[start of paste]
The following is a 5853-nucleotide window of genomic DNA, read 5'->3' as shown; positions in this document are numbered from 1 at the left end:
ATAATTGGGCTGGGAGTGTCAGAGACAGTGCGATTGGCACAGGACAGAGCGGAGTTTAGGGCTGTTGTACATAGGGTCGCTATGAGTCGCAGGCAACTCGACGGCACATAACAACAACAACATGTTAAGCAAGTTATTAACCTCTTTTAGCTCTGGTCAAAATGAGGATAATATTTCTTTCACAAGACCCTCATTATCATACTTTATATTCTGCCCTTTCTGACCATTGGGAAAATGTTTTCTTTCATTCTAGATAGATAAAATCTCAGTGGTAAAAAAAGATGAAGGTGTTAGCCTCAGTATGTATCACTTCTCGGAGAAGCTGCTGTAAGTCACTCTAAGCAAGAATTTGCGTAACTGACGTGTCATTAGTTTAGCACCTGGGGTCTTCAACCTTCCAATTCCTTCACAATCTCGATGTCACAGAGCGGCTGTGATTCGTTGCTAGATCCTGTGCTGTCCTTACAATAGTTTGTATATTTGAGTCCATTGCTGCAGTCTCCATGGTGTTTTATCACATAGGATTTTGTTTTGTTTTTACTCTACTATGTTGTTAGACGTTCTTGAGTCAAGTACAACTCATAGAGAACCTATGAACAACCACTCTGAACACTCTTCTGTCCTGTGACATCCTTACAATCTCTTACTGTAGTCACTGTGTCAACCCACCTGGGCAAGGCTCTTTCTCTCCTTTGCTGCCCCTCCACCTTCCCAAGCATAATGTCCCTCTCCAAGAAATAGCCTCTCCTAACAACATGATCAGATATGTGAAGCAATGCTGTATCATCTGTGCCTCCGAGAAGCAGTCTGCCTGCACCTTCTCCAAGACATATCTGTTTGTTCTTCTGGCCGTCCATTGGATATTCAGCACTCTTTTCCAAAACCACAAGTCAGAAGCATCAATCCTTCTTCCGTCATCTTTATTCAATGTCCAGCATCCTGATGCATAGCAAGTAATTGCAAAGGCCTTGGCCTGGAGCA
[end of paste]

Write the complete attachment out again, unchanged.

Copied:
The following is a 5853-nucleotide window of genomic DNA, read 5'->3' as shown; positions in this document are numbered from 1 at the left end:
ATAATTGGGCTGGGAGTGTCAGAGACAGTGCGATTGGCACAGGACAGAGCGGAGTTTAGGGCTGTTGTACATAGGGTCGCTATGAGTCGCAGGCAACTCGACGGCACATAACAACAACAACATGTTAAGCAAGTTATTAACCTCTTTTAGCTCTGGTCAAAATGAGGATAATATTTCTTTCACAAGACCCTCATTATCATACTTTATATTCTGCCCTTTCTGACCATTGGGAAAATGTTTTCTTTCATTCTAGATAGATAAAATCTCAGTGGTAAAAAAAGATGAAGGTGTTAGCCTCAGTATGTATCACTTCTCGGAGAAGCTGCTGTAAGTCACTCTAAGCAAGAATTTGCGTAACTGACGTGTCATTAGTTTAGCACCTGGGGTCTTCAACCTTCCAATTCCTTCACAATCTCGATGTCACAGAGCGGCTGTGATTCGTTGCTAGATCCTGTGCTGTCCTTACAATAGTTTGTATATTTGAGTCCATTGCTGCAGTCTCCATGGTGTTTTATCACATAGGATTTTGTTTTGTTTTTACTCTACTATGTTGTTAGACGTTCTTGAGTCAAGTACAACTCATAGAGAACCTATGAACAACCACTCTGAACACTCTTCTGTCCTGTGACATCCTTACAATCTCTTACTGTAGTCACTGTGTCAACCCACCTGGGCAAGGCTCTTTCTCTCCTTTGCTGCCCCTCCACCTTCCCAAGCATAATGTCCCTCTCCAAGAAATAGCCTCTCCTAACAACATGATCAGATATGTGAAGCAATGCTGTATCATCTGTGCCTCCGAGAAGCAGTCTGCCTGCACCTTCTCCAAGACATATCTGTTTGTTCTTCTGGCCGTCCATTGGATATTCAGCACTCTTTTCCAAAACCACAAGTCAGAAGCATCAATCCTTCTTCCGTCATCTTTATTCAATGTCCAGCATCCTGATGCATAGCAAGTAATTGCAAAGGCCTTGGCCTGGAGCA